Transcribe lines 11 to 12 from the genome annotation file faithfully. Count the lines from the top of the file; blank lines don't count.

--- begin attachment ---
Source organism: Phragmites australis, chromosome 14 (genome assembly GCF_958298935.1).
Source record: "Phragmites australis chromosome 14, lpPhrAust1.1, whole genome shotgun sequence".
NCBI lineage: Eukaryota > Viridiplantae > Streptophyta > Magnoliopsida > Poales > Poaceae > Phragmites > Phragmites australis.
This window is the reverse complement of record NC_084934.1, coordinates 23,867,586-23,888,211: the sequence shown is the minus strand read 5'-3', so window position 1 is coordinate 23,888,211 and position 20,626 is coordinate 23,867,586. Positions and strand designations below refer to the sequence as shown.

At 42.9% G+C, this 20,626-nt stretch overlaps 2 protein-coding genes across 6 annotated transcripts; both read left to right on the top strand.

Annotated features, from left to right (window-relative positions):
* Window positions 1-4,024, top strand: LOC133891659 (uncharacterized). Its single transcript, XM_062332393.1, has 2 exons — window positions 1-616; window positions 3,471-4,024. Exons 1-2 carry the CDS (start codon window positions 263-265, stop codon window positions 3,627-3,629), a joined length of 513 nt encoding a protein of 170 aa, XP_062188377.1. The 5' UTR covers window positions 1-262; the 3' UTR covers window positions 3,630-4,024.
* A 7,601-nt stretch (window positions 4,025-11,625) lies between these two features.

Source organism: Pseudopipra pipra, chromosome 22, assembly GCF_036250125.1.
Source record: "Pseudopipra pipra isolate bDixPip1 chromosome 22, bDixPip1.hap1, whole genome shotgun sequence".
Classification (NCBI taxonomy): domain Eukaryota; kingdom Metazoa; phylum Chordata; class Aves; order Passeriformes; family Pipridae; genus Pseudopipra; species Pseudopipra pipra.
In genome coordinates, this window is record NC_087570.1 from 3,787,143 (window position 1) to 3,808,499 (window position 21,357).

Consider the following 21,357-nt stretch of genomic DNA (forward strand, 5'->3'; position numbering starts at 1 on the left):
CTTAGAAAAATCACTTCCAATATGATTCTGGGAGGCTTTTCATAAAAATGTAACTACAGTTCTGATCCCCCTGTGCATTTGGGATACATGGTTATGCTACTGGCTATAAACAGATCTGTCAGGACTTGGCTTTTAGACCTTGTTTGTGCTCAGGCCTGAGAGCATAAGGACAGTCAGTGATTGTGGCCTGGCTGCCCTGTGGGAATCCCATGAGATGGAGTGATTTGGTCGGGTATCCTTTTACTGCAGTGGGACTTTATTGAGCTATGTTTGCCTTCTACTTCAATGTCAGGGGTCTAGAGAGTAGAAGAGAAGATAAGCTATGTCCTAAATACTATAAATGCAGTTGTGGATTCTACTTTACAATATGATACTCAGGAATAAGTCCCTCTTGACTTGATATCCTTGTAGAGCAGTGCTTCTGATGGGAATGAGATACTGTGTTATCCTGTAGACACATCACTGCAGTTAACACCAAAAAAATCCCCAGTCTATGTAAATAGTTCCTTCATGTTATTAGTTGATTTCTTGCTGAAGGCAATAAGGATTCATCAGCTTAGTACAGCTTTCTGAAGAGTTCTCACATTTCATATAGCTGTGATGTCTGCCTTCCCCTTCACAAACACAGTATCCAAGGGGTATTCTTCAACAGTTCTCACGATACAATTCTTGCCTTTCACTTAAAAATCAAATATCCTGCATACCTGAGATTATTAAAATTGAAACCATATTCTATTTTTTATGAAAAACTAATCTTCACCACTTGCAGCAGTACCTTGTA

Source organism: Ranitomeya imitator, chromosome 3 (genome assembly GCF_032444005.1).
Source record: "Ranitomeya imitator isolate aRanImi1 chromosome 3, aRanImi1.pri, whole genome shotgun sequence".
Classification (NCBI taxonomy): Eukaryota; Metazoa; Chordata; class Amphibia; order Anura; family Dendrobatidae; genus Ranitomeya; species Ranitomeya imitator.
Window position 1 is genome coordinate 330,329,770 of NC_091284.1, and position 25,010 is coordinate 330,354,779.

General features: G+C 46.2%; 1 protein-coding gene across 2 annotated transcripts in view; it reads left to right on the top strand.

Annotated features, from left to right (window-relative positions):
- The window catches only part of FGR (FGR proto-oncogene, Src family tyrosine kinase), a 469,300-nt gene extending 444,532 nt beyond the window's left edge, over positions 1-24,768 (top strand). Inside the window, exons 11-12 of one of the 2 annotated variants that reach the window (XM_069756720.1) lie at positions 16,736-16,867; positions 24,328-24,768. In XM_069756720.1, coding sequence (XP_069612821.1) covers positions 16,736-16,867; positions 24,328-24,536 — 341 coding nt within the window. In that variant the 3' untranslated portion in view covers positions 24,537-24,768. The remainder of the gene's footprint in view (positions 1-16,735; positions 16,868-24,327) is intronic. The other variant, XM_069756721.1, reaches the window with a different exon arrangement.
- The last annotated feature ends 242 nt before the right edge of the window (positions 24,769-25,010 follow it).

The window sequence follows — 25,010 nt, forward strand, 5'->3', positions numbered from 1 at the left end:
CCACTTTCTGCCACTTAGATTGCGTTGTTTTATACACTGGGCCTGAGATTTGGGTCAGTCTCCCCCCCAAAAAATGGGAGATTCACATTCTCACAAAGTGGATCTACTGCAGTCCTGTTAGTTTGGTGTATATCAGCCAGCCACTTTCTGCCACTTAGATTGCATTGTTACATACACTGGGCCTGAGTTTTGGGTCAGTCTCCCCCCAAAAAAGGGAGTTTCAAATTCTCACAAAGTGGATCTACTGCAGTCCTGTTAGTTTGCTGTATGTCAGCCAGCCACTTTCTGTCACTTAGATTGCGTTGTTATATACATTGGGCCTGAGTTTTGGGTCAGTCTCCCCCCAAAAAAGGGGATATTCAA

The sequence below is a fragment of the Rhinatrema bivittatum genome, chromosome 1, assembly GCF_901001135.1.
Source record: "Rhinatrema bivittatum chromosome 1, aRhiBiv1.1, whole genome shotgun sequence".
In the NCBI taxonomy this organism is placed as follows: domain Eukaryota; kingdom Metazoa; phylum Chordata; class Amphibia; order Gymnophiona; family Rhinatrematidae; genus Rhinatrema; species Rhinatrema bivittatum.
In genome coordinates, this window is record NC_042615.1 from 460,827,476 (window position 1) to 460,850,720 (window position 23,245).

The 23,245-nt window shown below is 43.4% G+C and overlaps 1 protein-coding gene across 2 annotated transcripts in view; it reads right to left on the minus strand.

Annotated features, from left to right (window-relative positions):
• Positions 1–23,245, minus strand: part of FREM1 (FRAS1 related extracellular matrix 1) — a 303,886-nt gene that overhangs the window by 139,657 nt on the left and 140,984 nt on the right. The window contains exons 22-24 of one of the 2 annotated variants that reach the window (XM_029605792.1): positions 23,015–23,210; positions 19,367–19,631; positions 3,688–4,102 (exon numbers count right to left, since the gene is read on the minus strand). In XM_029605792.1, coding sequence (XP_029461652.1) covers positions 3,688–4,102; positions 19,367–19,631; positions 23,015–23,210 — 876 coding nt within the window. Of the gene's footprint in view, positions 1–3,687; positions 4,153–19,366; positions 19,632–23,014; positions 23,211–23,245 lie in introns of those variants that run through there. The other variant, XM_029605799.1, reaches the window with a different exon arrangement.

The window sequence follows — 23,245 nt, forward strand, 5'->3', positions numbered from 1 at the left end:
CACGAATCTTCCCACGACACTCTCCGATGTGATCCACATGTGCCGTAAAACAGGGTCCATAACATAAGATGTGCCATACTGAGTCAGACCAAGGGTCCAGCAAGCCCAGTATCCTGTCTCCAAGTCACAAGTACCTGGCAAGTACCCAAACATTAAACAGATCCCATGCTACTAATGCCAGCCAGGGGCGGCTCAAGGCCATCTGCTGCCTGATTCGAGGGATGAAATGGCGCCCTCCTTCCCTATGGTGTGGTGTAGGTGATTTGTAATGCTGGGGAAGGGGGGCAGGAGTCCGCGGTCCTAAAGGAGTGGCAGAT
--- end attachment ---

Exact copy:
Classification (NCBI taxonomy): domain Eukaryota; kingdom Metazoa; phylum Chordata; class Aves; order Passeriformes; family Pipridae; genus Pseudopipra; species Pseudopipra pipra.
In genome coordinates, this window is record NC_087570.1 from 3,787,143 (window position 1) to 3,808,499 (window position 21,357).